In today's business environment, IT is omnipresent and essential, affecting the fundamental manner in which transactions are initiated, authorized, recorded, processed, and reported. Generally, IT can enhance the effectiveness of an organization's internal controls by enabling it to achieve segregation of duties through the implementation of security controls in applications, databases, and operating systems; applying predetermined business rules in a consistent manner; performing complex calculations in processing of large volumes of transactions; and minimizing the risk of controls being circumvented.
However, along with benefits come risks. The specific risks IT poses to an organization's internal control system include incorrect or unauthorized modifications to system utilities, resulting in incomplete or inaccurate processing of data; lost data in the event of system failure; unauthorized access resulting in inappropriate modification of data; and inappropriate authorization of system changes impacting reliability of data.
An organization's executives, board of directors, and audit committee expect IT management to provide effective oversight of such IT risks. Internal audit is responsible for evaluating whether IT risks are appropriately understood, managed, and controlled. There are two types of IT audits, both of which are necessary to ensure complete and accurate information processing.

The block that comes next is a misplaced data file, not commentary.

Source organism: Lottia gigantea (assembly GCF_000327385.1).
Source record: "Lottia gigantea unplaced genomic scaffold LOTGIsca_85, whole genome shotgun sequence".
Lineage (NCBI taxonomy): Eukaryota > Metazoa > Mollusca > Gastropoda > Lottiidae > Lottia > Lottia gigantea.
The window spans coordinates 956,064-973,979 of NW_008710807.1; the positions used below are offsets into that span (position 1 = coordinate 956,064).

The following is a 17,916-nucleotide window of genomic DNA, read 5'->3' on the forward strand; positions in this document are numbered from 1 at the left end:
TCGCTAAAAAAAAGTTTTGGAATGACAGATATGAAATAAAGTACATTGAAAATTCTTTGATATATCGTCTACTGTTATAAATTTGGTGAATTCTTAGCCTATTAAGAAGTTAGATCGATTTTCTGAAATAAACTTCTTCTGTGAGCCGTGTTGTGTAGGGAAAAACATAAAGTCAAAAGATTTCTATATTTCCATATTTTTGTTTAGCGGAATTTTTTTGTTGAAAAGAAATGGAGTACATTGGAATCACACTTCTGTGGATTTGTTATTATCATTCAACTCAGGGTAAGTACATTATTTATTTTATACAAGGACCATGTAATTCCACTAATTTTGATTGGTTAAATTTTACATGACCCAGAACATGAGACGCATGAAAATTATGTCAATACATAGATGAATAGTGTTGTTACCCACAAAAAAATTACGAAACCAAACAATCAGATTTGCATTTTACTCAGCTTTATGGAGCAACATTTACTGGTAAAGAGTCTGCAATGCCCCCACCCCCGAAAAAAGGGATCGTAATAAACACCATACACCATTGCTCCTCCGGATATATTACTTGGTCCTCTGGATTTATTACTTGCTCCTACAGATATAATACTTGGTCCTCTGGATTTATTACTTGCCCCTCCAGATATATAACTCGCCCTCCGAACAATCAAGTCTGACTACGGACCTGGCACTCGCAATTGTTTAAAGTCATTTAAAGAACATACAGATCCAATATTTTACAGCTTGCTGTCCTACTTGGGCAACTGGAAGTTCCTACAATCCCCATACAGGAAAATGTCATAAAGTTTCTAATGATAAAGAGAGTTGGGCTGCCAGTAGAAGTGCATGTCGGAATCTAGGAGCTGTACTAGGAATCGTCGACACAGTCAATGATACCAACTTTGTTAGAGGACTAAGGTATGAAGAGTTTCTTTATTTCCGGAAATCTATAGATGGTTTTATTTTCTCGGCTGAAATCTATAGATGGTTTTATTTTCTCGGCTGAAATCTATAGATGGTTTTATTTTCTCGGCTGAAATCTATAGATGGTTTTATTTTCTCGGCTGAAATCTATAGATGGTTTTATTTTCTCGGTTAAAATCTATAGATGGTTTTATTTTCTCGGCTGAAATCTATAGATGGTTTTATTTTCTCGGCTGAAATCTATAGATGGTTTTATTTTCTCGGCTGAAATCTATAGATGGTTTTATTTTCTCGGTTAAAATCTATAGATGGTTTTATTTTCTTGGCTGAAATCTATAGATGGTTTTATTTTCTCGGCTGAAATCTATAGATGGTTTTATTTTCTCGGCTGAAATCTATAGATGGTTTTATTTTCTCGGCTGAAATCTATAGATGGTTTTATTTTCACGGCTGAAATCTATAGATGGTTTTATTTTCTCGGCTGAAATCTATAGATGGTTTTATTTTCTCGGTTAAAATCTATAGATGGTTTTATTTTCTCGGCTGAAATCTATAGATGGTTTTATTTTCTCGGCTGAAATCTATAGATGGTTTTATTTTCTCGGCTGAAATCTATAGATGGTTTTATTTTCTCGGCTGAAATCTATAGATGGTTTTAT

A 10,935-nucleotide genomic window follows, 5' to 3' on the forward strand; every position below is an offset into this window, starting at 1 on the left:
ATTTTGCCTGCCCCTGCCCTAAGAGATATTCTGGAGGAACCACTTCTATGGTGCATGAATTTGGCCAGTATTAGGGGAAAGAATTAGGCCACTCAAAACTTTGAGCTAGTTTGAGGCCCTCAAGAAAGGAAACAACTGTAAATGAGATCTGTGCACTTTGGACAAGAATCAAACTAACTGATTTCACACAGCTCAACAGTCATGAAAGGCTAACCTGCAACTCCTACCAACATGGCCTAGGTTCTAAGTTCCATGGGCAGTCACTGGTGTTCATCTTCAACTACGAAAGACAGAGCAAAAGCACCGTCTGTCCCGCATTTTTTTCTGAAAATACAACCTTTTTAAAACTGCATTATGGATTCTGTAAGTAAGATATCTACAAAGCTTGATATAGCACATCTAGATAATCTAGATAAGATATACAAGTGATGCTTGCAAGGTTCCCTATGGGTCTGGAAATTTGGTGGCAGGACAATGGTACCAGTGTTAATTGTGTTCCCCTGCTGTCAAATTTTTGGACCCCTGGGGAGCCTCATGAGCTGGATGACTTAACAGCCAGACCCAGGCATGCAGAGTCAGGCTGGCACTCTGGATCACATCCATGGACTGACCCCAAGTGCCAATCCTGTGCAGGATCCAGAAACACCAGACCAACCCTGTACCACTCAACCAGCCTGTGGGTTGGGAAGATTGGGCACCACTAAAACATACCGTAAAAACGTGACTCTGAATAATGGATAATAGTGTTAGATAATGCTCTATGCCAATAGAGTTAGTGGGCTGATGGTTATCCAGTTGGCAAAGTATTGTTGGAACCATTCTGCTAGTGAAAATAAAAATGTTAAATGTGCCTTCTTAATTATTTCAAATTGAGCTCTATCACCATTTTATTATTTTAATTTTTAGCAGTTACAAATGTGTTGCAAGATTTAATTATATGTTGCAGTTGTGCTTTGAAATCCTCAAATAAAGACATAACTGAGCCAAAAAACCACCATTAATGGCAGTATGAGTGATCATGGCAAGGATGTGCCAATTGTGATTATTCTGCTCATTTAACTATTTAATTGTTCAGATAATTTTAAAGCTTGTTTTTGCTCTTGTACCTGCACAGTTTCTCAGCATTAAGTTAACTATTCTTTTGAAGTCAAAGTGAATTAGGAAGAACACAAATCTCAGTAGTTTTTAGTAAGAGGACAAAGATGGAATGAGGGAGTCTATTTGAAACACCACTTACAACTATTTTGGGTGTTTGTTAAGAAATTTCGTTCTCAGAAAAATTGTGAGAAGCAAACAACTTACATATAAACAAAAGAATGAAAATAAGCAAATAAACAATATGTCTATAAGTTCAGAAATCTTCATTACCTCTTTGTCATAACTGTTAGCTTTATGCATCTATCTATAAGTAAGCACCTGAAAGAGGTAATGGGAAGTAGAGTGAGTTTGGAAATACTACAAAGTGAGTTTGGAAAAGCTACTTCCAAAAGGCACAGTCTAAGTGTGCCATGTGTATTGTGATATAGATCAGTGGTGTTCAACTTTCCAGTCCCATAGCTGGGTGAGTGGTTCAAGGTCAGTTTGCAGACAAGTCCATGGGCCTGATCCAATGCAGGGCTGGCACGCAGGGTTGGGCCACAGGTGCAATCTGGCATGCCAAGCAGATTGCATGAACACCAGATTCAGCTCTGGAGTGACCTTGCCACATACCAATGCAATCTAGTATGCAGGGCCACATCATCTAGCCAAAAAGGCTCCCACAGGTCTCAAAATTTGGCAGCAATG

The general control review includes pervasive controls that apply to all areas of the organization, including IT infrastructure and support services, and relates to many applications. General control examples include data security, computer operations, and physical security controls, as well as controls over system acquisition and maintenance.
The application control review includes controls that are specific to each application. The objectives of application controls are to ensure that transactions occurred, are authorized, and are completely and accurately recorded and processed. Application controls include checking the mathematical accuracy of records and performing numerical sequence checks.
Regardless of which type of IT audit is performed, the process primarily consists of five main phases: initiation and planning, evaluating of control design and implementation (walk-throughs), testing the operating effectiveness of controls, reporting results, and follow-up. These steps help management obtain a high level of assurance that IT is aligned...